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'One of the top killers in the U.S.' | Hampton Roads doctor highlights the importance of breast cancer screenings

In the U.S., 1 in 8 women will be diagnosed with breast cancer. Dr. Andrea Avalos says the earlier it's detected, the better off you'll be.

NORFOLK, Va. — It’s breast cancer awareness month and we want to make sure you know the warning signs to stay healthy.

In the U.S., 1 in 8 women will be diagnosed with invasive breast cancer over the course of her lifetime.

Dr. Andrea Avalos with Riverside Health System says the earlier you get checked out, the better off you'll be.

"It is very important to start… restart getting your screening," she said. "It’s one of the top killers in the U.S. still."

During the height of the pandemic, cancer screenings fell across the country.

The CDC National Breast and Cervical Cancer Early Detection Program says its screenings fell by 87% for breast cancer.

That percent went down ever more for some women of color, which could further widen the gap for cancer-related health care in minorities.

Avalos says white women are the most at risk for developing breast cancer, but black women are the most at risk for dying from it.

"Genetics is one of them. The time of diagnosis, meaning they may not have been screened as soon as they should have. In all honesty, racism as with many things, in medicine is part of it as well. There are some women who complain of issues that go undiagnosed for many years," she said. "Also the fact that they don't have access to regular screening care. Would it be the insurance, would it be the the fact that they have lack of access or even just having access to a mammogram center."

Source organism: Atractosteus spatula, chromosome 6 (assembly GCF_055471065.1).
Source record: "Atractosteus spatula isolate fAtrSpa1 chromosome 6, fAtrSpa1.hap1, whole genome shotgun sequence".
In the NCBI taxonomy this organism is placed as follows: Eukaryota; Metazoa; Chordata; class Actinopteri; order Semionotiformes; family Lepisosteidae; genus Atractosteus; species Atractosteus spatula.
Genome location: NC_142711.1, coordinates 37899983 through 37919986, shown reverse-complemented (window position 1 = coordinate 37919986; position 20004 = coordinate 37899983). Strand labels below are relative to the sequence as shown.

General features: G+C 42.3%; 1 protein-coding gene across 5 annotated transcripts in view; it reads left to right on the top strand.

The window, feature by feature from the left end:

The American Cancer Society says Asian, Hispanic, and Native American women have a lower risk of developing and dying from breast cancer.

She says checking for signs of breast cancer begins at home, periodically making sure everything looks and feels normal.

For women with a higher risk of developing breast cancer, Breastcancer.org says you should begin your self-exam by looking at your breasts in the mirror with your shoulders straight and your hands on your hips. You should look for any dimpling, redness, rashes or swelling.

Next, raise your arms and look for the same changes.

Then, you should lie down and use your right hand to check your left breast and vice versa. Start at your collarbone down to your abdomen and from your armpit to your cleavage to feel for any lumps.

Finally, do the same check while you are standing or sitting.

However, the American Cancer Society says if you do have a lump in your breast, you’ll most likely notice it doing regular activities like bathing or dressing, so there’s no need to do a self-exam once a month.

"Being aware of what is normal to you and what is not normal. When that happens, when that not normal happens, you should definitely speak to your provider," said Avalos.

She also says women should begin getting yearly mammograms when they turn 40.

When they are able to detect cancer early, she says there are lots of treatment options from medication to radiation.